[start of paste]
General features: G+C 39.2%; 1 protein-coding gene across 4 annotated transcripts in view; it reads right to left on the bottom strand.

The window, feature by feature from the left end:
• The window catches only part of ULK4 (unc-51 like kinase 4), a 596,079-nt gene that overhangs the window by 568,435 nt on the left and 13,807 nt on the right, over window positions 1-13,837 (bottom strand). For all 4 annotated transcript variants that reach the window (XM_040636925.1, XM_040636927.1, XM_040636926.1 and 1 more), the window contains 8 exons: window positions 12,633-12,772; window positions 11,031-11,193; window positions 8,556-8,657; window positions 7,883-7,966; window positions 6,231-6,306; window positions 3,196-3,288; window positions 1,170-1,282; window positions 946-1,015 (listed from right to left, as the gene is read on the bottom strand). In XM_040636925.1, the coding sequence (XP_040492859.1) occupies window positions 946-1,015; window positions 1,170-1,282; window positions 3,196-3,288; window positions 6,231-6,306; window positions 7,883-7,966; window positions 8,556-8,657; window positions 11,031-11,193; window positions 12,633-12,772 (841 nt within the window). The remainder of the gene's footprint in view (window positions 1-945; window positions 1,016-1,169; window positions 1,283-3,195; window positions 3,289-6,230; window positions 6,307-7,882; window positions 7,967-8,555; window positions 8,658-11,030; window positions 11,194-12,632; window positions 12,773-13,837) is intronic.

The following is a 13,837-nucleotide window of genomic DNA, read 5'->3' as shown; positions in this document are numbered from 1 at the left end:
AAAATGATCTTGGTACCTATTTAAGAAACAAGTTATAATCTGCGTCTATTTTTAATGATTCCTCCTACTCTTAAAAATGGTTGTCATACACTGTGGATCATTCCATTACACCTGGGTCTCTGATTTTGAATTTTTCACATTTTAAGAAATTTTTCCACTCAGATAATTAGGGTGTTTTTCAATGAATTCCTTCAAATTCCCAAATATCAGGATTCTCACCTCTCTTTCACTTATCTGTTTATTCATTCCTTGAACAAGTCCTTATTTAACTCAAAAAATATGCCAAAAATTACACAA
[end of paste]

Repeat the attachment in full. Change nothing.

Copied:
General features: G+C 39.2%; 1 protein-coding gene across 4 annotated transcripts in view; it reads right to left on the bottom strand.

The window, feature by feature from the left end:
• The window catches only part of ULK4 (unc-51 like kinase 4), a 596,079-nt gene that overhangs the window by 568,435 nt on the left and 13,807 nt on the right, over window positions 1-13,837 (bottom strand). For all 4 annotated transcript variants that reach the window (XM_040636925.1, XM_040636927.1, XM_040636926.1 and 1 more), the window contains 8 exons: window positions 12,633-12,772; window positions 11,031-11,193; window positions 8,556-8,657; window positions 7,883-7,966; window positions 6,231-6,306; window positions 3,196-3,288; window positions 1,170-1,282; window positions 946-1,015 (listed from right to left, as the gene is read on the bottom strand). In XM_040636925.1, the coding sequence (XP_040492859.1) occupies window positions 946-1,015; window positions 1,170-1,282; window positions 3,196-3,288; window positions 6,231-6,306; window positions 7,883-7,966; window positions 8,556-8,657; window positions 11,031-11,193; window positions 12,633-12,772 (841 nt within the window). The remainder of the gene's footprint in view (window positions 1-945; window positions 1,016-1,169; window positions 1,283-3,195; window positions 3,289-6,230; window positions 6,307-7,882; window positions 7,967-8,555; window positions 8,658-11,030; window positions 11,194-12,632; window positions 12,773-13,837) is intronic.

The following is a 13,837-nucleotide window of genomic DNA, read 5'->3' as shown; positions in this document are numbered from 1 at the left end:
AAAATGATCTTGGTACCTATTTAAGAAACAAGTTATAATCTGCGTCTATTTTTAATGATTCCTCCTACTCTTAAAAATGGTTGTCATACACTGTGGATCATTCCATTACACCTGGGTCTCTGATTTTGAATTTTTCACATTTTAAGAAATTTTTCCACTCAGATAATTAGGGTGTTTTTCAATGAATTCCTTCAAATTCCCAAATATCAGGATTCTCACCTCTCTTTCACTTATCTGTTTATTCATTCCTTGAACAAGTCCTTATTTAACTCAAAAAATATGCCAAAAATTACACAA